Christmas come early
Unlike any psychological thriller before it, the film Inception has managed to generate a huge levels of anticipation despite very little actually being revealed about it. Like all the best Christmas gifts, Christopher Nolan has kept his Inception under wraps. So what kind of present has Nolan bestowed on his adoring public – is it the cinematic equivalent of receiving underwhelming itchy socks, or the latest iphone? The answer is neither, really. The joy of watching Inception comes not from finding out what’s underneath all its layers but rather in the actual unwrapping of them. And while not the perfectly formed piece of cinema many would have us believe it is, Inception is certainly an experience not to be missed.
The plot of Inception: Mapping the Maze
The story follows Dom Cobb (Leonardo DiCaprio) and his team of specialists, who work for hire extracting information from sleeping subjects by accessing their dreams. Enter Japanese business man Saito (Ken Wanatabe) who wants the team to do the opposite – plant an idea inside the head of an heir to a financial empire (Cillian Murphy) that would have huge ramifications for the financial world. Cobb must delve deeper than he has ever gone before into a subject’s subconscious, whilst also keeping the demons that plague his own psyche from jeopardising the whole operation.
The Beauty of Inception
The plot of Inception is beyond complex, but Christopher Nolan guides the viewer through his labyrinthine vision with ease, never leaving the audience feeling frustrated or without a compass. This is due in no small part to the lush cinematography, with each part of the dream within a dream within a dream structure made beautifully distinctive. Whether the setting is a snowy fortress or a Kubrickian hotel, Chris Nolan makes every single frame of the film aesthetically compelling, allowing the viewer to become totally engrossed at each and every stage.
Inception offers Wonder, not Thrills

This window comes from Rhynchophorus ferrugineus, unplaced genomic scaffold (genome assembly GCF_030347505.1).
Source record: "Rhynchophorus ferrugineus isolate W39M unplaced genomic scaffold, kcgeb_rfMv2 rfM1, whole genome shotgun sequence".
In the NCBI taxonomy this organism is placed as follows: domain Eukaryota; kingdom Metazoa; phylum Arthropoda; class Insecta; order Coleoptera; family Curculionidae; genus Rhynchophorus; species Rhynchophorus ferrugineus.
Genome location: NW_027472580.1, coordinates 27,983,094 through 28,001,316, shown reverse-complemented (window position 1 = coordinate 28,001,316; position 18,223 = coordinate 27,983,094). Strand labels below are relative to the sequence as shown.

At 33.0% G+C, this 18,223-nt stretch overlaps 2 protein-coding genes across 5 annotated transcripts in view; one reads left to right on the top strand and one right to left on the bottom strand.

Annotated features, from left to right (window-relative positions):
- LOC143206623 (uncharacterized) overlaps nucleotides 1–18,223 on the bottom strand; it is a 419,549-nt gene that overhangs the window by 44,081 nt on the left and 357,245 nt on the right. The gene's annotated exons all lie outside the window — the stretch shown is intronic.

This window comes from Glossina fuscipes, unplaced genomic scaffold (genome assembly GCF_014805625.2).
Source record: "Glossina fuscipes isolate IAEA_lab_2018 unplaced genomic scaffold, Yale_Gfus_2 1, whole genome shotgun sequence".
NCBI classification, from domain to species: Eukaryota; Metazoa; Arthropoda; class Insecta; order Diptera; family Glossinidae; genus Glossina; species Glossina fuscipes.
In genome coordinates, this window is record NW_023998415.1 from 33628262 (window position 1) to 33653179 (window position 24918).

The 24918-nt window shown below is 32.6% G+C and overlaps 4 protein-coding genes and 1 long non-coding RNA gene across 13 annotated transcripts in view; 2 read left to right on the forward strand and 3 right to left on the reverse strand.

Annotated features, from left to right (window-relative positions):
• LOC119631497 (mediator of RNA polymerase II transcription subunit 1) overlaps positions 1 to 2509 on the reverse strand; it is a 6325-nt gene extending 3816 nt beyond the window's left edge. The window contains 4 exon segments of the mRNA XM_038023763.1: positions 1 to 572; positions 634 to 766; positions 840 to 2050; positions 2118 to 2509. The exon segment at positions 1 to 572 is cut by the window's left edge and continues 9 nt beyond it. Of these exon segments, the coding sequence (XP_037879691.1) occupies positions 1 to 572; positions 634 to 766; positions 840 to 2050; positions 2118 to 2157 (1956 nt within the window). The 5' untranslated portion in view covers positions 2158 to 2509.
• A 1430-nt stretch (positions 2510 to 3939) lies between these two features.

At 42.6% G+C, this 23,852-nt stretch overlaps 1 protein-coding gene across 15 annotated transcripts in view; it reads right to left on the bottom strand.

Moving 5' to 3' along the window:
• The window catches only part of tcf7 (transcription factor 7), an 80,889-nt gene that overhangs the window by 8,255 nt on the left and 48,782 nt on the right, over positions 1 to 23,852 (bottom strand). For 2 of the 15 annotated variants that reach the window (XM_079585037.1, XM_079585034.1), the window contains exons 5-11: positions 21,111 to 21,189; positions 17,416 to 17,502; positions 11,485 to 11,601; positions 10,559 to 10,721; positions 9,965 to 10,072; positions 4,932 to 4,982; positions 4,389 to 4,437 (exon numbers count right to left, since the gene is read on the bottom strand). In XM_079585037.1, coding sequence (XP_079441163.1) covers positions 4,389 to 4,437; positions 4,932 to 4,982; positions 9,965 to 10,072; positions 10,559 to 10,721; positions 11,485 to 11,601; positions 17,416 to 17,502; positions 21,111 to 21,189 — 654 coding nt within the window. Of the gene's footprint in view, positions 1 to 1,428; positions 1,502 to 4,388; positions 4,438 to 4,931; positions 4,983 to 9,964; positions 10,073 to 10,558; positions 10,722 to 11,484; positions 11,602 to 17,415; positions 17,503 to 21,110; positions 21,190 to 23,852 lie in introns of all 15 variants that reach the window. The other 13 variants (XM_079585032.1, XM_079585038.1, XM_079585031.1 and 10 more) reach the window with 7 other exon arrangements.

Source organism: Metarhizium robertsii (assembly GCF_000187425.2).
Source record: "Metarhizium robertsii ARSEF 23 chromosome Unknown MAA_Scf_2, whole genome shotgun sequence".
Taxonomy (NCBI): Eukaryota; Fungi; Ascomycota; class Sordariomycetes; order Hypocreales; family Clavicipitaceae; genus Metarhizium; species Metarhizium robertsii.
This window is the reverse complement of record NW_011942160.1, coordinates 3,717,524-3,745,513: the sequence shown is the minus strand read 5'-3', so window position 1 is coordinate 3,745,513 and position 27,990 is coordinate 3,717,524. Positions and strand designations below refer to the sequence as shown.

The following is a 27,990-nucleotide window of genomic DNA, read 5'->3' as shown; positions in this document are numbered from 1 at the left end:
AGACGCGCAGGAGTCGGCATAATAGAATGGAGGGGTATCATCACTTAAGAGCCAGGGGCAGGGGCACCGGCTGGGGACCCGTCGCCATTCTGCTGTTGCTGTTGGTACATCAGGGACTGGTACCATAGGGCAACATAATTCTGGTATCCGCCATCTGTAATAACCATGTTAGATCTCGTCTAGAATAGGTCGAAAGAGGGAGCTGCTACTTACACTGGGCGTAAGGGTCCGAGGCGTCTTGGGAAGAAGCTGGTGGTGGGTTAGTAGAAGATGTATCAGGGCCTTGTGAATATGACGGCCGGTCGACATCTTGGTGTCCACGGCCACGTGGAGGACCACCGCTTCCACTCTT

While Inception will leave you slack jawed in wonder, Nolan never goes for cheap thrills. Every crumbling building and balletic fight scene in the movie is laden with significance and meaning, which the effects only serve to enhance. Nothing, no matter how outrageous, ever overshadows the film’s story, as Inception encourages the viewer not to look up in awe, but to look deeper in fascination. Never before has a blockbuster film been laced with such attention to detail. We see invisible raindrops falling into someone’s drink and whole streets defying gravity and it is to Nolan’s credit that he imbues such big and small details alike with similar relevance. Nothing feels like a set piece or a gimmick, as Inception encourages the audience to get lost in both the expression on a character’s face and the crumbling of a skyscraper. This movie demands your attention for the full 2 hours and 28 minutes of its running time and you will find yourself only too happy to give it. Which is just as well, for you will need to pay attention when it comes to deciphering the meaning of the Inception ending. Only you can decide.
Inception: The Heart of the Maze
While Inception keeps you gripped as it delves deeper into the maze of the subconscious, it ultimately feels empty at its core, unable to capture the audience’s heart as well as its mind. Despite excellent performances all round, the secondary characters feel purely functional in the service of Nolan’s Big Idea, it is hard to get emotionally invested in them. Instead, DiCaprio’s Cobb is meant to act as the emotional centre of the film, but Cobb’s fractured psyche feels like a faint echo of the emotional power that categorized DiCaprio’s performance in Shutter Island. Cobb’s emotional problems seem bland in comparison to the other dazzling aspects of the film, and the journey towards solving them feels far too easy. As such, Cobb’s problems are diverting as opposed to truly involving, and contribute to the feeling that Inception, though a beautiful film, may ultimately be a soulless experience.
Inception: Beyond the Dream
While the film may lack heart, the joy of Inception was never going to be an emotional one. We don’t enter a maze in the hopes of finding treasure at its centre, but rather to experience the satisfaction of solving it. Such is the pleasure of Inception, whose thought-provoking concept and intricate plot prove that Hollywood still has the ability to challenge its audience. While many mainstream films can make us feel, it is rare that one can so successfully and entertainingly ask us to think and for this Christopher Nolan, we salute you.